The death of Congressman John Lewis brings to mind the vital importance of the passage of the Voting Rights Advancement Act of 2019, which was passed by the house in December 2019 and sat before Mitchell McConnell and the Senate for more than 200 days.
This law is “to restore protections of voting rights by setting new criteria for determining which states and political divisions must obtain preclearance before changes to voting practices in these areas may take effect.” McConnell’s refusal to bring this bill forward is part of multiple efforts to suppress voter participation in the upcoming election. When combined with the effects of the COVID-19 pandemic and the threats to the economy posed by the Trump administration’s mishandling of the pandemic, we face real threats to our democracy.
Thousands have found their names removed from the voter rolls for missing an election. Others were denied voting rights for a felony crime for which they served time and have returned to society. Still others had the same name as someone convicted of crime. All Sam Smiths had their names removed from the rolls because a Sam Smith was in jail. Some were simply told they had not registered. Voting centers have been closed. Early voting options have been eliminated. Voting by mail has been challenged. And the list of efforts to eliminate voting rights goes on.
The Voting Rights Advancement Act of 2019 would eliminate at least some efforts to rob us of voting rights.
But we have a long history of fighting for voting rights. In the early 19th century working men demanded the removal of the property requirements which the founders of our country had set. Those men thought voting rights should be limited to adult, white men, 21 years of age or older who owned property. Slowly, summer after summer, working men who could never afford to buy land, succeeded in removing the property requirement and gained voting rights.
Free Black men were also in the choir demanding voices in the democracy. Free black men in Baltimore, including William Watkins, James Deaver, James McCune Smith, Charles Hackett and others, worked around the slave codes to purchase property, open their own businesses, and even testify in court. They also called for voting rights. While they did not succeed in the 1830s, ’40s and ’50s, the language of the 14th Amendment to the Constitution, passed July 9, 1868, which defined citizenship for those born in the United States (excluding Native Americans) is strikingly similar to the language these early 19th century free Black men used in seeking the franchise and an end to slavery. Likewise, the 15th Amendment, which was to have granted African American men the franchise, was modeled on language they used in demands for voting rights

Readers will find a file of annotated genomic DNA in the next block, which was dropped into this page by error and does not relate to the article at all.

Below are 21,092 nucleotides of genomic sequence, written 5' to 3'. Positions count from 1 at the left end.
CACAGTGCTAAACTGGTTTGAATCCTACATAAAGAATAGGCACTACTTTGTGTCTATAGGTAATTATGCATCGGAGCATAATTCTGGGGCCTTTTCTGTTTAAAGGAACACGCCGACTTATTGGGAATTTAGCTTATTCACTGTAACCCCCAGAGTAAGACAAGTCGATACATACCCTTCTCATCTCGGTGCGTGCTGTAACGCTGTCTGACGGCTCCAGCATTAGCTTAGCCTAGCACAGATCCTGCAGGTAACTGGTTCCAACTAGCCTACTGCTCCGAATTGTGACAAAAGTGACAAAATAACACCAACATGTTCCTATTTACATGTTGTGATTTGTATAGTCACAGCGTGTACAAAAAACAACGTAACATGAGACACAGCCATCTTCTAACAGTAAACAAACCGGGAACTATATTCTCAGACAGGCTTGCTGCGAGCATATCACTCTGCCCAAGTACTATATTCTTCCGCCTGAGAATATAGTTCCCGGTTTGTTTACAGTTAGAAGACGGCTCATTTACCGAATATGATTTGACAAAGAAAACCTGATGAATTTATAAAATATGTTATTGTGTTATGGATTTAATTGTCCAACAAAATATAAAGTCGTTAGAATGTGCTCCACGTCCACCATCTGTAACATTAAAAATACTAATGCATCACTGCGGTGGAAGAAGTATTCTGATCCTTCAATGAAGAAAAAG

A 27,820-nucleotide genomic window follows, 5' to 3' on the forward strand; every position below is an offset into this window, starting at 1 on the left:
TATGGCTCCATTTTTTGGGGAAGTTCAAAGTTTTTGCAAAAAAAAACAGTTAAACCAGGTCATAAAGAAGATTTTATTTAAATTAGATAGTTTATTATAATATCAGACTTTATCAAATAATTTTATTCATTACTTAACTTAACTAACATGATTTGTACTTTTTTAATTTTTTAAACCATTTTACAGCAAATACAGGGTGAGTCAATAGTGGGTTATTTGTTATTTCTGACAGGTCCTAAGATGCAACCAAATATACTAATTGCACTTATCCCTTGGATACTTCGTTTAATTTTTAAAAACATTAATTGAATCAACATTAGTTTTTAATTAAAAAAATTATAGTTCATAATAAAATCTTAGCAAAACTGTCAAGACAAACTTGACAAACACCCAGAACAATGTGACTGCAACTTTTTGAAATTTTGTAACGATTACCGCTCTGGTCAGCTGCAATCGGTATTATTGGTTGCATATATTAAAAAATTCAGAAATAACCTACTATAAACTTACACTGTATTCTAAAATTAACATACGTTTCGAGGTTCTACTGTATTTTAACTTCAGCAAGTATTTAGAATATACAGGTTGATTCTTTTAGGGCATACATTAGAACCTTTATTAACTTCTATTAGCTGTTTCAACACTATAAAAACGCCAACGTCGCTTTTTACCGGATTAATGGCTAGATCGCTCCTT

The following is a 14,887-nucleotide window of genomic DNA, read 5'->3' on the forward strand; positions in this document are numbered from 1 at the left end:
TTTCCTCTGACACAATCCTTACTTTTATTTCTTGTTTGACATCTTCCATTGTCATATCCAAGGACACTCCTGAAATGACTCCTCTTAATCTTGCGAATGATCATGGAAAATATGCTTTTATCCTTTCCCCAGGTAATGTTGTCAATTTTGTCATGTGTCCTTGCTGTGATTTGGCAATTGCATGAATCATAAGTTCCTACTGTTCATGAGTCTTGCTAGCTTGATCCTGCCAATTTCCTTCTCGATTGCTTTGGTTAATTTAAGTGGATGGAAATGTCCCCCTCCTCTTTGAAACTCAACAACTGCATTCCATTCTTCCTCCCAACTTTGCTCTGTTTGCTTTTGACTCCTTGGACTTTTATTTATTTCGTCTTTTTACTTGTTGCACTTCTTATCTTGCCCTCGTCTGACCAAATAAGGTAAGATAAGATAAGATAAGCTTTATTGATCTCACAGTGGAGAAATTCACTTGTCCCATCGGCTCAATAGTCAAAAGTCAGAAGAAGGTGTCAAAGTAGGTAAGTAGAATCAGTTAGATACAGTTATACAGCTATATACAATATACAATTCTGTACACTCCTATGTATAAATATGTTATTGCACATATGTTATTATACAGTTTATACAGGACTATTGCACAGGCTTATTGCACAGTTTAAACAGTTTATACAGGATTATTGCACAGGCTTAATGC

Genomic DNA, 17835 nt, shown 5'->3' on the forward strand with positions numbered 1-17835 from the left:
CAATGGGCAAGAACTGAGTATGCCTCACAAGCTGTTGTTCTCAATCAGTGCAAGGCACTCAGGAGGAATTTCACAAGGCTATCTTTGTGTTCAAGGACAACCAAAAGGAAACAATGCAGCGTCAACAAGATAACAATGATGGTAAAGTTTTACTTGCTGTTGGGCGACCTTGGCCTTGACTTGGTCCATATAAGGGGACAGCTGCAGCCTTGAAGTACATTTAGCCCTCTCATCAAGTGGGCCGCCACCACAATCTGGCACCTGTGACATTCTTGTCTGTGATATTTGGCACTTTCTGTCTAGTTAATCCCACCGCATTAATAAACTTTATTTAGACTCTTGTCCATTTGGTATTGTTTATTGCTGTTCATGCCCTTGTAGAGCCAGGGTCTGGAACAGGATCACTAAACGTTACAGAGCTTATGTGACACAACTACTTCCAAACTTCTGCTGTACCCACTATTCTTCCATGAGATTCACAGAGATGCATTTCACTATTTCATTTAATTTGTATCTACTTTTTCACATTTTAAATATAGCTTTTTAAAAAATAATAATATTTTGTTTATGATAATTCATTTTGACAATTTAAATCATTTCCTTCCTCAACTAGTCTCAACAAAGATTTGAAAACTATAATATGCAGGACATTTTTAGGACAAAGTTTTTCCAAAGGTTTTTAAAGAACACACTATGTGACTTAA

The Jim Crow laws in the south robbed these citizens of the franchise, but their battles continued. In the summer of 1962, the 24th Amendment to the Constitution prohibited the revocation of voting rights for the failure to pay a poll tax. Then in August of 1965, the Voting Rights Act was passed providing voting rights to African American citizens, including women who should have been included under the 19th Amendment.
White women also demanded voting rights. As early as 1838, Sarah Grimke wrote about the rights women should have. Using the story of creation as recorded in the first book of Genesis, she argued that women and men were created equal in the eyes of God. While the battle for female suffrage did not take off for another two decades, it would eventually be won 70 years later, in the summer (August) 1920.
Voting rights for Native Americans was also a long struggle. Not until June of 1924 did the Snyder Law establish that our indigenous people were citizens. However voting rights are established by states and it took decades the franchise to be established, state by state. The Supreme Court decision, McGirt v. Oklahoma, July 9, 2020, which ruled tribes in Oklahoma had rights to land granted them in 1832, represents another important summer action protecting rights.
Some of us take voting rights for granted, but we need to pressure the Senate to pass the Voting Rights Advancement Act of 2019! Then be sure to register to vote. Get your friends, neighbors, and others are registered. Support the “Vote by Mail” an option for all citizens. And vote in November. Our democracy is at stake.